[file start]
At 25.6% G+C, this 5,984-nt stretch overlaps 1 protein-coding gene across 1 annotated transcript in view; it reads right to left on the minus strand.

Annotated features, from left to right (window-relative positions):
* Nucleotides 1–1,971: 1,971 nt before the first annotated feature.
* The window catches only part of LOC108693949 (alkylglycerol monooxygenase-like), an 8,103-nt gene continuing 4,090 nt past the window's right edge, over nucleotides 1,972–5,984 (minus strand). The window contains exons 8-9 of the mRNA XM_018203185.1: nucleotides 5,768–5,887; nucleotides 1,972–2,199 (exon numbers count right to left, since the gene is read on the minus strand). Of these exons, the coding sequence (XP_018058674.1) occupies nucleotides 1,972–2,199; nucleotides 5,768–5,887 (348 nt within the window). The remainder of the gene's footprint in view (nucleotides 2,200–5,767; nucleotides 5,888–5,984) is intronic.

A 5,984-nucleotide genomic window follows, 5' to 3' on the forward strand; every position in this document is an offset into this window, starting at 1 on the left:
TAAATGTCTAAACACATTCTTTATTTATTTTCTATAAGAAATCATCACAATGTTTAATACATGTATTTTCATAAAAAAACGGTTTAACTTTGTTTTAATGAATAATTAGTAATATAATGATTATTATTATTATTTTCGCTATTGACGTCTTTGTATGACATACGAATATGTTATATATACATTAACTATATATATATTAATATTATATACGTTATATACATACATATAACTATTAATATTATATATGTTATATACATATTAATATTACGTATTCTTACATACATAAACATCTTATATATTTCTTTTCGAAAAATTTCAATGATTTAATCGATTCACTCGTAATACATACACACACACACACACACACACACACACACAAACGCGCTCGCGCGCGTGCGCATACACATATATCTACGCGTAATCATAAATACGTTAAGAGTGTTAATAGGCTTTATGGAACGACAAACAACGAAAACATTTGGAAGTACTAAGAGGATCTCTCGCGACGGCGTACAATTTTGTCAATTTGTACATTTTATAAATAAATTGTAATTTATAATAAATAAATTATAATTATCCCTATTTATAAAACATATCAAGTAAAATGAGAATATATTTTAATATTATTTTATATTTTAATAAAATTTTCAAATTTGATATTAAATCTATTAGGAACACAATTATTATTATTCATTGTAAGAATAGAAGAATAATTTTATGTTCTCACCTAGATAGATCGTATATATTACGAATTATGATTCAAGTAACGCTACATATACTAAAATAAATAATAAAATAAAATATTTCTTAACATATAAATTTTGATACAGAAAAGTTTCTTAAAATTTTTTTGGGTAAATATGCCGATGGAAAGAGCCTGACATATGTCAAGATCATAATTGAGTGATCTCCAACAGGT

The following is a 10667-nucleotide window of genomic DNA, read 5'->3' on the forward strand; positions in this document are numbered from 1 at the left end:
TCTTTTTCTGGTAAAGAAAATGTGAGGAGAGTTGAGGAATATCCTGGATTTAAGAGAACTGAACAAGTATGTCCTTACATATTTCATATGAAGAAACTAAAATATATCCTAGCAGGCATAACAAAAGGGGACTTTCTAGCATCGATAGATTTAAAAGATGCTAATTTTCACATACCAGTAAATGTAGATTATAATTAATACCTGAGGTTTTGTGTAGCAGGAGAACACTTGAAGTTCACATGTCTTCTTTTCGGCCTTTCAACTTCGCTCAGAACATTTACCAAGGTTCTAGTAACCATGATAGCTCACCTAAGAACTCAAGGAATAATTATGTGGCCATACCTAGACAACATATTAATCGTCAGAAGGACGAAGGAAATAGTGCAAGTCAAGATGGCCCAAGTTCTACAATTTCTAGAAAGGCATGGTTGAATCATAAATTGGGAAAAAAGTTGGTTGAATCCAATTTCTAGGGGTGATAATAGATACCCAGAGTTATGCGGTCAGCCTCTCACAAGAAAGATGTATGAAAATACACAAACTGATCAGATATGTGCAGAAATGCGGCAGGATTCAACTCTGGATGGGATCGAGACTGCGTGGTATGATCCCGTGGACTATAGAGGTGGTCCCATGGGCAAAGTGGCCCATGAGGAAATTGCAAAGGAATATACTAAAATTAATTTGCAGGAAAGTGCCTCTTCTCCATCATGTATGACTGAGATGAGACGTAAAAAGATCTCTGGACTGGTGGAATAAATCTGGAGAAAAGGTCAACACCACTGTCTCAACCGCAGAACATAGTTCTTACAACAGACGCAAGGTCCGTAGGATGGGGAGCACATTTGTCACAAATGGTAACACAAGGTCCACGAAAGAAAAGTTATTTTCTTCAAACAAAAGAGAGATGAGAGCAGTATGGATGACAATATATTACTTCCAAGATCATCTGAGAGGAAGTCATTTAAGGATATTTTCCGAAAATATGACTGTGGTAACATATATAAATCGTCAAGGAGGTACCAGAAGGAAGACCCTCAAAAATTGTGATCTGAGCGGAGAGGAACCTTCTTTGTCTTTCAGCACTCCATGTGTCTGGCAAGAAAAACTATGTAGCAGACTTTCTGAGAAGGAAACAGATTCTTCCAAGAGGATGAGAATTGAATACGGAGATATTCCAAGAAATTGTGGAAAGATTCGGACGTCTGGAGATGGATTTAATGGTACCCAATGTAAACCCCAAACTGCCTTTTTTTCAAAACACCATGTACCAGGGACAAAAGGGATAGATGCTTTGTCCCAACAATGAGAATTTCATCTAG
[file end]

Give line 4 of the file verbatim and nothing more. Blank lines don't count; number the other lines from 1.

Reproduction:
* The window catches only part of LOC108693949 (alkylglycerol monooxygenase-like), an 8,103-nt gene continuing 4,090 nt past the window's right edge, over nucleotides 1,972–5,984 (minus strand). The window contains exons 8-9 of the mRNA XM_018203185.1: nucleotides 5,768–5,887; nucleotides 1,972–2,199 (exon numbers count right to left, since the gene is read on the minus strand). Of these exons, the coding sequence (XP_018058674.1) occupies nucleotides 1,972–2,199; nucleotides 5,768–5,887 (348 nt within the window). The remainder of the gene's footprint in view (nucleotides 2,200–5,767; nucleotides 5,888–5,984) is intronic.